Day 4 Giveaway: Patternmaking Made Easy

PME_3rd_edToday’s giveaway features a popular title that has been given away at least twice previously on this site, and that would be Patternmaking Made Easy by Connie Crawford. This being the brand new third edition, it would be an excellent choice if you’re looking for a friendly, hands on, yet professional guide to learn patternmaking as applied to industry.

As you would imagine, I’m a bit particular about drafting books but then, so is everyone else. There is a caveat though; most people tend to prefer whatever book they cut their teeth on which usually means the default text that was required in school. However, once you’ve been around awhile, you’re able to be more discriminating because the requirements of your job or your product depend on it. Toward that end, I wrote a post on how I review patternmaking books which you really should read. This is not to say that other books don’t serve a purpose because most books do get the basics right. What you need outside the classroom is the certainty of performance.

This new edition has lovely new features. Frankly, when Connie called me to tell me how excited she was about it, I wasn’t too sure because authors drink their own kool-aid (me too). But, she was right; this new edition features spot color used in useful and strategic ways. For example, when you’re trying to tease out which part of the sketch is the bodice neckline versus the facing you’re drafting for it, black and white shading only goes so far. Color is optimal -except, let’s face it, until this book came along I didn’t really know that. This really raises the barre for other pattern book authors. Previously, spot color was used for section titles, not very useful beyond the makings of pretty book design.

The instructional design is also new; the steps involved with each design instruction are clearly labeled and set apart. I can’t speak for you but I become extremely frustrated when one line of an instruction -say, one sentence- encompasses three separate steps or actions. Me, I can’t follow that. I want one step, one sentence. Any other way, I can’t do it. No, let’s be honest. I get so frustrated I want to cry.

As to whether you should get it too, do read the review I wrote of this book as compared to its key competitor; even if this book didn’t have the dramatic changes and new features it has, I’d still say this is the better book. The other one… I don’t care how popular it is, its author has never made a production ready pattern in her life. She also doesn’t cite her sources. I guess if it’s on the internet, she doesn’t owe a HT to yours truly. It’s not enough to call the lawyers over, just annoying and insulting.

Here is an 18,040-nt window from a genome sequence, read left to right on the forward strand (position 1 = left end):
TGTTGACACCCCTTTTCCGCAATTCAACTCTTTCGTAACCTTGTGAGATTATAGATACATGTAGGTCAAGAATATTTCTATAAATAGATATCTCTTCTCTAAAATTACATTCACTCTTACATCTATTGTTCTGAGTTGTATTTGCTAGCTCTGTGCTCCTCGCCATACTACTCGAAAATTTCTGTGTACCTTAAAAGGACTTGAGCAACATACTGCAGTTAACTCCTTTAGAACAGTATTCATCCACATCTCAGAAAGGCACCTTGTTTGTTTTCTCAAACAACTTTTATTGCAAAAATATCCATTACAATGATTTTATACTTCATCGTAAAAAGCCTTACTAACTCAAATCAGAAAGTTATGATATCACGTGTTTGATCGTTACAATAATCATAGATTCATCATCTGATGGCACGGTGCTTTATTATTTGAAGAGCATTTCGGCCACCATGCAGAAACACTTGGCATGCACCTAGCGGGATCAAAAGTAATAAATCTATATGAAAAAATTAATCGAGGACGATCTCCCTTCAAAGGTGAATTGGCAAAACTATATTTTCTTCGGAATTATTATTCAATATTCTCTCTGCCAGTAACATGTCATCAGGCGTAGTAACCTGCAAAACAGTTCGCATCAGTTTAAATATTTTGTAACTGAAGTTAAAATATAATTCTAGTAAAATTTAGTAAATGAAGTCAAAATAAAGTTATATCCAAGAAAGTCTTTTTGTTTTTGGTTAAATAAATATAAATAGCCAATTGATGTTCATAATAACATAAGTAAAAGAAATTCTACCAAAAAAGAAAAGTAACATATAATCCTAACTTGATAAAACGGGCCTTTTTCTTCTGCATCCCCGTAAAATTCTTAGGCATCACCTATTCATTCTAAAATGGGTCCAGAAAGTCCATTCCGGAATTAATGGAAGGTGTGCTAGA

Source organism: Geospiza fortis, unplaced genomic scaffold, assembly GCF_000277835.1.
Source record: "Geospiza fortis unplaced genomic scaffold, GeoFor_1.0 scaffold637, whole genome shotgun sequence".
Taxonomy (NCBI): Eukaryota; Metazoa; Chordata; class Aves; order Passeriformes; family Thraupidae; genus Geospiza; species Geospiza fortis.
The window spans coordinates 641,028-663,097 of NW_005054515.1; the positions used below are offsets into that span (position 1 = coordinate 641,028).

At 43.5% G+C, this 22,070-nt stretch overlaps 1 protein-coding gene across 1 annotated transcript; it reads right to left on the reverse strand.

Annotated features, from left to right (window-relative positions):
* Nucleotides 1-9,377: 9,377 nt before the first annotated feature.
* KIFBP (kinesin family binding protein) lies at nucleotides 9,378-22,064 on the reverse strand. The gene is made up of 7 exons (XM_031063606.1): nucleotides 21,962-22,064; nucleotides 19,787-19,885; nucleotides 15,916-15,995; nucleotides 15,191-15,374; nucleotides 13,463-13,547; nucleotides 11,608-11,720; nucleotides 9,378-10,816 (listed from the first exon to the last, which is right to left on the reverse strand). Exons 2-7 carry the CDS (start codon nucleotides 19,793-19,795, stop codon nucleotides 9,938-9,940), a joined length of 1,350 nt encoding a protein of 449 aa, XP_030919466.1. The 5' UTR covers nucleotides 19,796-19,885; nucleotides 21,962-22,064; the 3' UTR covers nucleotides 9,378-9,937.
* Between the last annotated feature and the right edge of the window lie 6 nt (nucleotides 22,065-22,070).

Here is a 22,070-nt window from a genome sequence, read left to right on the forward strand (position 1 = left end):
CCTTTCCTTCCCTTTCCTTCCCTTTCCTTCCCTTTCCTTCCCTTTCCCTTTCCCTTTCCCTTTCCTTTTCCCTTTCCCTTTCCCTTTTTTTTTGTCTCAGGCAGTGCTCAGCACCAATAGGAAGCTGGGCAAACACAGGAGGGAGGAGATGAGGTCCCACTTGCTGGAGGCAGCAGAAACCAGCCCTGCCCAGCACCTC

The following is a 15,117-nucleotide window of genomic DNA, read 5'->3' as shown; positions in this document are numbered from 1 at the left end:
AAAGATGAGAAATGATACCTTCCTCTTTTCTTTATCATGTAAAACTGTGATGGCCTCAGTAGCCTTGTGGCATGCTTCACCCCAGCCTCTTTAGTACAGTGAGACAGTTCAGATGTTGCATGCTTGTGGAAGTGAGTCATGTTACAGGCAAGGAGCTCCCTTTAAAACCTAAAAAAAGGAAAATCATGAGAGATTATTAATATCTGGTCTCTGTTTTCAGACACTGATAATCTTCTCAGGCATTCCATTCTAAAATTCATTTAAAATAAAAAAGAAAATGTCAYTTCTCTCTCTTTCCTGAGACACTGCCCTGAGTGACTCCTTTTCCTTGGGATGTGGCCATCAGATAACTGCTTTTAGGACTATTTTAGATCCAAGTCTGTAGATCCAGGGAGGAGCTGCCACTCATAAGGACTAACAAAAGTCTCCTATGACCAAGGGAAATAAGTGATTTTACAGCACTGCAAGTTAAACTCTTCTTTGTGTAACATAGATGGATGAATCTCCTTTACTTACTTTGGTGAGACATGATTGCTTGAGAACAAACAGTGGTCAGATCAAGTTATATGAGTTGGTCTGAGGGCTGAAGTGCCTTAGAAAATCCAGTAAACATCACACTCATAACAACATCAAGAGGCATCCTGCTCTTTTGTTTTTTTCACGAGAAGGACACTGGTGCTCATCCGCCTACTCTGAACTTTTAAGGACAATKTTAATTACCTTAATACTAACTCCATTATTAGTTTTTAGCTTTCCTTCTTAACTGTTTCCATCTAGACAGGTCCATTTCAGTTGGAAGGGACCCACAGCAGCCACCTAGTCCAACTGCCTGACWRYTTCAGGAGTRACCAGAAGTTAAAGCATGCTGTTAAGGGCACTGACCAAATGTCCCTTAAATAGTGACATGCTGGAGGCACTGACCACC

Oh, I almost forgot the best part. You can buy this book from Connie’s website for 20% off the list price ($95) using coupon code FASANELLA. And no, I don’t get a cut on the deal.

Rules to enter today’s giveaway:
Leave a comment detailing a vexing problem you have with pattern drafting that you hope this book will resolve. When I make the follow up post, in addition to announcing a winner, I will try to either answer every commentor’s problem and or mention whether this subject is covered in this book. In this way, everyone will win. Yay!

Oh and as far as people living outside the United States, I’m not sure how that will work but if you’re willing to pay shipping, you can enter too. I should warn you though, this is a very large book and it is heavy, weighing almost 4 pounds. With packaging, it may be closer to 5 pounds (2.3 kilos).

I can’t wait to see the comments you post. Good luck everybody!

Edit 9/1/13:
It’s reaffirming to read the positive response to this giveaway but on the other hand, I fret that expectations are misaligned.  I feel I should say something because I wouldn’t want people to run out and buy the book thinking it would solve their problems. If you do, be sure to read How we make patterns in real life.

One inappropriate expectation (I think) is reducing the number of iterations you go through to get a successful result. Obviously this has lots of wiggle room but it would be inappropriate if someone thought they could draft a pattern from the book and it would be perfect right off the bat. If there were a book that delivered that, it’d forever be a best seller.  In industry, this never happens. Proving a pattern is development. It’s like developing a new recipe, you have to do it over and over to get something you like. It is rare that your first effort is perfect. But anyway, I feel that enthusiasts are setting themselves up for a fall if they expect or demand of themselves, to do something that professionals can’t when they have none of the benefits.

The other thing is that this book isn’t designed to address the needs of individuals. It is not a drafting to measure book. It is also largely not a fitting book.  Those are separate themes that have been written about extensively by authors who are more attuned to this segment of the market.

In short, just because it is an “industrial strength” solution, does not mean that being “better”, it will magically resolve one’s fitting ills. It is akin to using a fire hose to put out a match. The fire hose will most definitely put out a lit match but not without incurring a lot of hassle, planning (you have to get a fire truck and hook it up to a hydrant), expense, grossly excessive waste of water etc.

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  1. Debbie says:

    I need help implementing alterations to a pattern that I think of but I can’t quite understand how to accomplish. I think a quote from Pooh would be appropriate here: “When you are a Bear of Very Little Brain, and you Think of Things, you sometimes find that a Thing which seemed very Thingish inside you is quite different when it gets out in the open and has other people looking at it.” Or as in my case, it looks very different from how I think it will look and how it actually looks after I sew it.